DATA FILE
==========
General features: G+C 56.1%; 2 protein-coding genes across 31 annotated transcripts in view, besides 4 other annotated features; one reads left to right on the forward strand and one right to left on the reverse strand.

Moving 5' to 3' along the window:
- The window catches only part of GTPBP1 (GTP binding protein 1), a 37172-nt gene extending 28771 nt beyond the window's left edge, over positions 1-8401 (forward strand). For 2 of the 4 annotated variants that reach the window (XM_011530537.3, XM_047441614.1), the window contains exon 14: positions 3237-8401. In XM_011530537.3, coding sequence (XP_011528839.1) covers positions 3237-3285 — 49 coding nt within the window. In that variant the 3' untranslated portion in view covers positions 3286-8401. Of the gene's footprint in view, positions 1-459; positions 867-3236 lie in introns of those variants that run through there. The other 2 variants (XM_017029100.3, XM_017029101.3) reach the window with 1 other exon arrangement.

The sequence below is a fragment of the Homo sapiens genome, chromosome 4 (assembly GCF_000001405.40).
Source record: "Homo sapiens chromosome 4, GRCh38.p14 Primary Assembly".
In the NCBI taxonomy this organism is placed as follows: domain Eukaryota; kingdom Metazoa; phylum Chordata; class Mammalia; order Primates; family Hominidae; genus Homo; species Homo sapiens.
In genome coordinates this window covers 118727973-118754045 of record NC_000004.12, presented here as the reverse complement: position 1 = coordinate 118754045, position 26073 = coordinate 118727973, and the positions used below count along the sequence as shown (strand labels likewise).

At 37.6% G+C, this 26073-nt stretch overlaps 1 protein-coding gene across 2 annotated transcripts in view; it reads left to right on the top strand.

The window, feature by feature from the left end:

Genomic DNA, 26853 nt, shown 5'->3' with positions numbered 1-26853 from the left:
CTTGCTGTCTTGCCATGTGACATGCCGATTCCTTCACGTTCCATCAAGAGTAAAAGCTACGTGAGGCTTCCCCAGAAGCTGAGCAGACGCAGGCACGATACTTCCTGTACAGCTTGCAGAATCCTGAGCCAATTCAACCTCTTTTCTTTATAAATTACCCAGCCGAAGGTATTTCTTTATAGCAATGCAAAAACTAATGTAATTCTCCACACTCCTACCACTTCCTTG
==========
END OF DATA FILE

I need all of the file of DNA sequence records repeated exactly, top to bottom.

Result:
General features: G+C 56.1%; 2 protein-coding genes across 31 annotated transcripts in view, besides 4 other annotated features; one reads left to right on the forward strand and one right to left on the reverse strand.

Moving 5' to 3' along the window:
- The window catches only part of GTPBP1 (GTP binding protein 1), a 37172-nt gene extending 28771 nt beyond the window's left edge, over positions 1-8401 (forward strand). For 2 of the 4 annotated variants that reach the window (XM_011530537.3, XM_047441614.1), the window contains exon 14: positions 3237-8401. In XM_011530537.3, coding sequence (XP_011528839.1) covers positions 3237-3285 — 49 coding nt within the window. In that variant the 3' untranslated portion in view covers positions 3286-8401. Of the gene's footprint in view, positions 1-459; positions 867-3236 lie in introns of those variants that run through there. The other 2 variants (XM_017029100.3, XM_017029101.3) reach the window with 1 other exon arrangement.

The sequence below is a fragment of the Homo sapiens genome, chromosome 4 (assembly GCF_000001405.40).
Source record: "Homo sapiens chromosome 4, GRCh38.p14 Primary Assembly".
In the NCBI taxonomy this organism is placed as follows: domain Eukaryota; kingdom Metazoa; phylum Chordata; class Mammalia; order Primates; family Hominidae; genus Homo; species Homo sapiens.
In genome coordinates this window covers 118727973-118754045 of record NC_000004.12, presented here as the reverse complement: position 1 = coordinate 118754045, position 26073 = coordinate 118727973, and the positions used below count along the sequence as shown (strand labels likewise).

At 37.6% G+C, this 26073-nt stretch overlaps 1 protein-coding gene across 2 annotated transcripts in view; it reads left to right on the top strand.

The window, feature by feature from the left end:

Genomic DNA, 26853 nt, shown 5'->3' with positions numbered 1-26853 from the left:
CTTGCTGTCTTGCCATGTGACATGCCGATTCCTTCACGTTCCATCAAGAGTAAAAGCTACGTGAGGCTTCCCCAGAAGCTGAGCAGACGCAGGCACGATACTTCCTGTACAGCTTGCAGAATCCTGAGCCAATTCAACCTCTTTTCTTTATAAATTACCCAGCCGAAGGTATTTCTTTATAGCAATGCAAAAACTAATGTAATTCTCCACACTCCTACCACTTCCTTG